• The Cathedral Group from the Teton Park Road

    Grand Teton

    National Park Wyoming

There are park alerts in effect.
show Alerts »
  • Bears are active in Grand Teton

    Black and grizzly bears are roaming throughout the park--near roads, trails and in backcountry areas. Hikers and backcountry users are advised to travel in groups of three or more, make noise and carry bear spray. Visitors must stay 100 yards from bears. More »

South Jenny Lake Area Closures Lifted

Subscribe RSS Icon | What is RSS
Date: May 13, 2014
Contact: Public Affairs Office, 307.739.3393

Temporary closures throughout the south Jenny Lake area are lifted effective today, May 14, 2014. The brief closures were implemented for public safety while a helicopter transported heavy material to trail locations on the west side of Jenny Lake. Staging of this material for a major trail construction project was completed in just two days, allowing for the area to reopen for public access.  

The transport of rocks and other material via helicopter is part of the Jenny Lake Renewal project: an initiative to provide for a safe, environmentally sensitive and enhanced visitor experience in the Jenny Lake area of Grand Teton National Park. Work on the trail system from the west shore of Jenny Lake to Hidden Falls will be underway all summer. The horse trail from the shore of Jenny Lake to the Cascade Canyon trail junction will also be closed. Detour routes will be well marked for visitors wishing to reach Hidden Falls, Inspiration Point or Cascade Canyon during the hiking season.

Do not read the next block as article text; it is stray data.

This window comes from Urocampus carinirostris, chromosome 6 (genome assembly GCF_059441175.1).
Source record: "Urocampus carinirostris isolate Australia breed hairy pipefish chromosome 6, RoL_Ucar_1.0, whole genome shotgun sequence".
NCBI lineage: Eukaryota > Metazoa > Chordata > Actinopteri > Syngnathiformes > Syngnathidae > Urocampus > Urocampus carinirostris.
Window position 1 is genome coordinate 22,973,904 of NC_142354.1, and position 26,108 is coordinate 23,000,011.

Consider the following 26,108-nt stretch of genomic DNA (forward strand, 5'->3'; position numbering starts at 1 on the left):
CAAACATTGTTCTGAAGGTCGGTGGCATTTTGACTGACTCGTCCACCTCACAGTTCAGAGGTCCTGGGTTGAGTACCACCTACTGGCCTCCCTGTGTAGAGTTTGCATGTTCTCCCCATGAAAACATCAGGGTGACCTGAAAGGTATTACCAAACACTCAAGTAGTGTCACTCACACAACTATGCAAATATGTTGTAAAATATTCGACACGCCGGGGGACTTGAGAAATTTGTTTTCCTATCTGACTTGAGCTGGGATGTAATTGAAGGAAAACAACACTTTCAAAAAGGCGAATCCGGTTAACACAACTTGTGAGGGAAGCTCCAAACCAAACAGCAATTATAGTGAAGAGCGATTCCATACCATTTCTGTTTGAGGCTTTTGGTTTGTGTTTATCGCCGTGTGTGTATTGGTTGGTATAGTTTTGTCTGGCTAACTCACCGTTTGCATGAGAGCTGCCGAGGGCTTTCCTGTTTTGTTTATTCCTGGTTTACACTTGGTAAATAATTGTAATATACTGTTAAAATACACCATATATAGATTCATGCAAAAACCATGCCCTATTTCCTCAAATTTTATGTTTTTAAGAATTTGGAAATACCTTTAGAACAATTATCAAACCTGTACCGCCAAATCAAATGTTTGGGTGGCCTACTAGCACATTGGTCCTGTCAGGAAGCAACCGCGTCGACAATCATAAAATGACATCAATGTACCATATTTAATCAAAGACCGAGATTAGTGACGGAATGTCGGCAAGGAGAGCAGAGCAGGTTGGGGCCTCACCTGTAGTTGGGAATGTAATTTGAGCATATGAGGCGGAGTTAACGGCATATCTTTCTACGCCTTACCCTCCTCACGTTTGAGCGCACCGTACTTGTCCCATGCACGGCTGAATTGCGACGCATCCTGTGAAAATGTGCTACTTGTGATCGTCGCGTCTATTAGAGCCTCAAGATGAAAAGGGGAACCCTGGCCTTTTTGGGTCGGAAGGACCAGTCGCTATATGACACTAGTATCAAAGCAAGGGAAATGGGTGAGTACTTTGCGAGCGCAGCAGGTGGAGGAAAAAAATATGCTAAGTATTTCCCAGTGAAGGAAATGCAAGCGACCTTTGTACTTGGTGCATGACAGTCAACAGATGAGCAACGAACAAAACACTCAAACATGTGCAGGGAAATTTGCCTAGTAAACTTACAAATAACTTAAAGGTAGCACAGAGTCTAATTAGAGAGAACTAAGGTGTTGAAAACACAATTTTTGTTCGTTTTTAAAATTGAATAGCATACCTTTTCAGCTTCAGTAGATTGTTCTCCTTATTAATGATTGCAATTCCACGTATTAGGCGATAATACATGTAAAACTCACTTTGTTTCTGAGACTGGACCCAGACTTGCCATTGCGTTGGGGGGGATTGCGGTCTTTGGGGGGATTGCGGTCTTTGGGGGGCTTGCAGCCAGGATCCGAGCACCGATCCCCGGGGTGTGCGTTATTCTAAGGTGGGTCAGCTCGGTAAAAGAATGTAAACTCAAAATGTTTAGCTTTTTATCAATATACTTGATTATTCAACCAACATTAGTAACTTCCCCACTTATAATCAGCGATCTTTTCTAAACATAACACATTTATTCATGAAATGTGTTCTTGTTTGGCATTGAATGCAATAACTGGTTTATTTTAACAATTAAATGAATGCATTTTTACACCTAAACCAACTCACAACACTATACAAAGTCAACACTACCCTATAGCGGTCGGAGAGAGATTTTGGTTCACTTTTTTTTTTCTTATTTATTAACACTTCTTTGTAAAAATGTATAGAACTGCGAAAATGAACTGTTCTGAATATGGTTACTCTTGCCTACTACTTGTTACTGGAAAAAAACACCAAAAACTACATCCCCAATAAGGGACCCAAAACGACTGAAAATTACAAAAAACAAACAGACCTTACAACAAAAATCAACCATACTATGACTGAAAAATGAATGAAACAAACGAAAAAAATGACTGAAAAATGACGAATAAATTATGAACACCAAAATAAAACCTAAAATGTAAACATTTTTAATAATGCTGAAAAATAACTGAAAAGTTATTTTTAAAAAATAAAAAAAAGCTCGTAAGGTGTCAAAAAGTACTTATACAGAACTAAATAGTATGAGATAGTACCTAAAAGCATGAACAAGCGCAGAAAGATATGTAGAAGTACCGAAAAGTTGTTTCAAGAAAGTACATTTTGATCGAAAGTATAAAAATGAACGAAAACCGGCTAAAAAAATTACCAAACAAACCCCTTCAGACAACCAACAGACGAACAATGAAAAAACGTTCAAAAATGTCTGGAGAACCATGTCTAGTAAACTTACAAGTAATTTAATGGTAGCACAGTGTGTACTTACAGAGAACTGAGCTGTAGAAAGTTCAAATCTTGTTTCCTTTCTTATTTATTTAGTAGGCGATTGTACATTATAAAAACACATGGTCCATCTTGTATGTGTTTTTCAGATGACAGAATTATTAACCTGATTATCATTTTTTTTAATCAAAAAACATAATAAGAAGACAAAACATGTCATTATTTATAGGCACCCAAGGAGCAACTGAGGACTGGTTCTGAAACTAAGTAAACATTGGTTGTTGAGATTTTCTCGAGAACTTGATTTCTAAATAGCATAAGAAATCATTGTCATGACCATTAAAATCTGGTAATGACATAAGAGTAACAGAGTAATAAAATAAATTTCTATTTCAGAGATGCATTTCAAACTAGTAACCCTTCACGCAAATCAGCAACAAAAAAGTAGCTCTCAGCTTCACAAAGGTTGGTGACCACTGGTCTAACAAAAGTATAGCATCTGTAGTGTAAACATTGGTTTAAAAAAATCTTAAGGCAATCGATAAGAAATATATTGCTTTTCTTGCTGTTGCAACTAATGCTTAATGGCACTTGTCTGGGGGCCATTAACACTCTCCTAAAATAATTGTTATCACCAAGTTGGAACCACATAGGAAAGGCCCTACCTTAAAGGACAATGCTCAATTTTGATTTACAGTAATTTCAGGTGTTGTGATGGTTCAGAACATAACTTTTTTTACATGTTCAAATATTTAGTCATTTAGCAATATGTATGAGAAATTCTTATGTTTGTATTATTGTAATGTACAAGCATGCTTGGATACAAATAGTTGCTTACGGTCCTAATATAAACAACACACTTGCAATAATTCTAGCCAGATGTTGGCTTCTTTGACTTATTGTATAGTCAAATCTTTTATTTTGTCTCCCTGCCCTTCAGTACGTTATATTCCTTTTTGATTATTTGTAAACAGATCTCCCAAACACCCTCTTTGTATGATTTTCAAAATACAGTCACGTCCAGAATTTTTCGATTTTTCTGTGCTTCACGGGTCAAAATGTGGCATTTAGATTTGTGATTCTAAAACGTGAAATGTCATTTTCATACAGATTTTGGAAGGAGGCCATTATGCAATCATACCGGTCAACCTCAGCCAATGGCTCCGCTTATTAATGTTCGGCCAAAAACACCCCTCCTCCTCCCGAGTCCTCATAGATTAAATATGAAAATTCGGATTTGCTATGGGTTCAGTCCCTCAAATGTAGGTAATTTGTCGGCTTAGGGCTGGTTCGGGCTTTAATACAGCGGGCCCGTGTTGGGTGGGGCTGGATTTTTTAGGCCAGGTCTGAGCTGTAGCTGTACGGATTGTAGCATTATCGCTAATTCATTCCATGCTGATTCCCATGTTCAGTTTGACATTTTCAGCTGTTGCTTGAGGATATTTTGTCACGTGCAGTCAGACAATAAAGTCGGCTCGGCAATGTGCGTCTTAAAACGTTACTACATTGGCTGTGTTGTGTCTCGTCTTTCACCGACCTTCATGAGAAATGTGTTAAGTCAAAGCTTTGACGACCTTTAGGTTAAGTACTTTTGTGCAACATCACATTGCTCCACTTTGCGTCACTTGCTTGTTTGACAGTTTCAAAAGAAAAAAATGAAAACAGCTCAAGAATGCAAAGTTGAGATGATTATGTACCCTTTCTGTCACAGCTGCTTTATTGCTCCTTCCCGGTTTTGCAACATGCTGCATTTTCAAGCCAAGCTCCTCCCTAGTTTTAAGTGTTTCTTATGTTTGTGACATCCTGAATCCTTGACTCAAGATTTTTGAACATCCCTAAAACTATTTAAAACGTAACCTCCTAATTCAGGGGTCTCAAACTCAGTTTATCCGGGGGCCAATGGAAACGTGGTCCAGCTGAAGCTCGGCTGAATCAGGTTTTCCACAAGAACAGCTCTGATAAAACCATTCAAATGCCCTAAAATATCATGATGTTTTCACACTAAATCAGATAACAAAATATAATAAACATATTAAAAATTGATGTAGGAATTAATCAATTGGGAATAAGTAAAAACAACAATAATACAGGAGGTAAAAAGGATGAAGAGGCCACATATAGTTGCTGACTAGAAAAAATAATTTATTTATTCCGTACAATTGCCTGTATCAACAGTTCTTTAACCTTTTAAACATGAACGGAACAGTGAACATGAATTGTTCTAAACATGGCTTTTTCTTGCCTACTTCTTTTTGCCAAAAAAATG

Grand Teton National Park Foundation, the park's primary fundraising partner, will help finance this important project through their Inspiring Journeys campaign. The Foundation's signature initiative to raise funds for the renewal of the highly visited Jenny Lake area will also help highlight the National Park Service's 2016 centennial milestone. For information about the Foundation or their Inspiring Journeys campaign, go to www.gtnpf.org or call Leslie Mattson at 307.732.0629

Did You Know?

Mt. Moran in July

Did you know that the black stripe, or dike, on the face of Mount Moran is 150 feet wide and extends six or seven miles westward? The black dike was once molten magma that squeezed into a crack when the rocks were deep underground, and has since been lifted skyward by movement on the Teton fault.